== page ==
A recent article in PLoS examines the possibility that disease is spreading from domestic to wild bees.
The conservation of insect pollinators is drawing attention because of reported declines in bee species and the 'ecosystem services' they provide. This issue has been brought to a head by recent devastating losses of honey bees throughout North America (so called, 'Colony Collapse Disorder'); yet, we still have little understanding of the cause(s) of bee declines. Wild bumble bees (Bombus spp.) have also suffered serious declines and circumstantial evidence suggests that pathogen 'spillover' from commercially reared bumble bees, which are used extensively to pollinate greenhouse crops, is a possible
cause. We constructed a spatially explicit model of pathogen spillover in bumble bees and, using laboratory experiments and the literature, estimated parameter values for the spillover of Crithidia bombi, a destructive pathogen commonly found in commercial Bombus. We also monitored wild bumble bee populations near greenhouses for evidence of pathogen spillover, and compared the fit of our model to patterns of C. bombi infection observed in the field. Our model predicts that, during the first three months of spillover, transmission from commercial hives would infect up to 20% of wild bumble bees within 2 km of the greenhouse. However, a travelling wave of disease is predicted to form suddenly, infecting up to 35-100% of wild Bombus, and spread away from the greenhouse at a rate of 2 km/wk. In the field, although we did not observe a large epizootic wave of infection, the prevalences of C. bombi near greenhouses were consistent with our model. Indeed, we found that spillover has allowed C. bombi to invade several wild bumble bee species near greenhouses. Given the available evidence, it is likely that pathogen spillover from commercial bees is contributing to the ongoing decline of wild Bombus in North America. Improved management of domestic bees, for example by reducing their parasite loads and their overlap with wild congeners, could diminish or even eliminate pathogen spillover.
The paper is very technical and you would be bored to death with the details. Of course if you want the details just read the papers as this is an Open Access publication do you do not have to be special to read it. I just want to make a few observations of general interest.
This topic touches on what could be called the Anthropocentric Class of Fallacies. Let me give you an example: Many people (mainly younger folks who are not science oriented) know that sexually transmitted diseases are a problem for humans but they do not realize that this is the case for (probably) all sexually transmitted diseases. This may be because religious leaders sometimes point out that this or that STD is a vengeful act of god against a sinner (someone who has sex, or is gay, or whatever). The same class of fallacy includes thinking that you can give your cat an aspiring if (you think) it has a headache. The anthropocentric class of fallacies includes both assuming that humans are entirely special and assuming that whatever we know for humans is generally true even when it is not. The fallacy is not how we think about the world specifically, but rather, the process of always referring to humans as the anchor point, the measuring stick, the calibration, etc. for our observations.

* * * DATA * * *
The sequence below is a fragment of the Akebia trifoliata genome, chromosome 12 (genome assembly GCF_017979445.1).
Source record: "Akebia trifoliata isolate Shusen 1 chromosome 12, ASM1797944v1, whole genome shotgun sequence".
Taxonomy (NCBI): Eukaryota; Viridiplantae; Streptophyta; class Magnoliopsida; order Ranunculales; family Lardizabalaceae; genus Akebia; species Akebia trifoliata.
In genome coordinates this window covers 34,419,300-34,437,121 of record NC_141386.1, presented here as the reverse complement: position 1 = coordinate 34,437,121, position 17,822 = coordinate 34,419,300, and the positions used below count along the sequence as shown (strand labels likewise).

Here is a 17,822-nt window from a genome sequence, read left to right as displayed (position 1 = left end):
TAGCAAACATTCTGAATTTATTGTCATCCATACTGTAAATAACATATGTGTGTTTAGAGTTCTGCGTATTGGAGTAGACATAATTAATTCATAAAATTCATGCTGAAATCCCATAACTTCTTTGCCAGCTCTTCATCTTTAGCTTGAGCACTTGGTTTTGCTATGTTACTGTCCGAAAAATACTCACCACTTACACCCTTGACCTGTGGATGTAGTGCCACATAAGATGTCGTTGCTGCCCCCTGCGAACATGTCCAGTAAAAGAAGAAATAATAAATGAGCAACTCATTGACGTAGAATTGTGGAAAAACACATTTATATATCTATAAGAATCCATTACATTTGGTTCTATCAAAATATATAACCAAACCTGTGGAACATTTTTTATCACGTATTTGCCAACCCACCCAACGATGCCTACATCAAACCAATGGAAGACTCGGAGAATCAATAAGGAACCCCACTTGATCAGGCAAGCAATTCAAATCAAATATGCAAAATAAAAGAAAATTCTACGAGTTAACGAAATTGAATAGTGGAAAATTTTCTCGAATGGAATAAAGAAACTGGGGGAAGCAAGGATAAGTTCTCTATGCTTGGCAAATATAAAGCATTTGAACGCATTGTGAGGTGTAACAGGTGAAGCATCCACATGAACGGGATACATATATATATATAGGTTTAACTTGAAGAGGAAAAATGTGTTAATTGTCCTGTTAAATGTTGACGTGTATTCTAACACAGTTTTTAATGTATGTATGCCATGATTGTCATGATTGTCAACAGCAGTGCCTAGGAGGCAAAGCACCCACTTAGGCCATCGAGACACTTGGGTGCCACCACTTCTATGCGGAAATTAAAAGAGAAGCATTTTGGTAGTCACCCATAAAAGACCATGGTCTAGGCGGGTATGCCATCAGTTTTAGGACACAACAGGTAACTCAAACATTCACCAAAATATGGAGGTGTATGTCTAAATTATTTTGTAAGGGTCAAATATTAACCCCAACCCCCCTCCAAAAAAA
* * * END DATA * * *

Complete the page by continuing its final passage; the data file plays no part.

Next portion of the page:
It is not the case that diseases come out of nature and whack humans now and then. Well, that is true, but it is only a tiny part of a bigger picture. Pathogens generally evolve in relation to their hosts in such a way that virulence is reduced over time (usually). Viability of a pathogen across species is generally limited. However, a pathogen may cross species boundaries now and then and have a brief period of high virulence followed by ... well, a lot of different things including becoming less virulant, or simply dieing out.
Between species generally. Not between humans and non-humans. And by species I don't mean just animals. And so on.
The study summarized in the abstract above is important becuase it is a detailed look at the relationship between a pathogen and multiple species that may host it. That is important for a lot of reasons, ranging from conservation to human public health. If you don't think this is important now, you will change your mind when some disease (from a human, a dog, a fly, whatever) suddenly stumbles, as a highly virulent and deadly critter, into the world's genetically non-diverse cattle population and the beef industry collapses within weeks. Or some chicken gets coughed on by a sparrow and that's it for eggs and drumsticks for a while. Or the corn. The corn all goes bad and then it's curtains for al of us (because that is pretty much all we eat these days).
One might think this sounds like crazy apocalyptic arm waving ... after all, such a thing has never happened before, why should it now? The problem with that reasoning is that the circumstances by which this sort of thing can happen or only a few decades old, and otherwise, it actually has happened before. I'll give you two examples. Wild cattle (cape buffalo) in southern Africa are now more rare than rhinos because of disease, and humans during the early 20th century as affected by the Great Influenza Epidemic.
Cover your mouth when you cough. On a chicken.
Otterstatter, M.C., Thomson, J.D., Adler, F.R. (2008). Does Pathogen Spillover from Commercially Reared Bumble Bees Threaten Wild Pollinators?. PLoS ONE, 3(7), e2771. DOI: 10.1371/journal.pone.0002771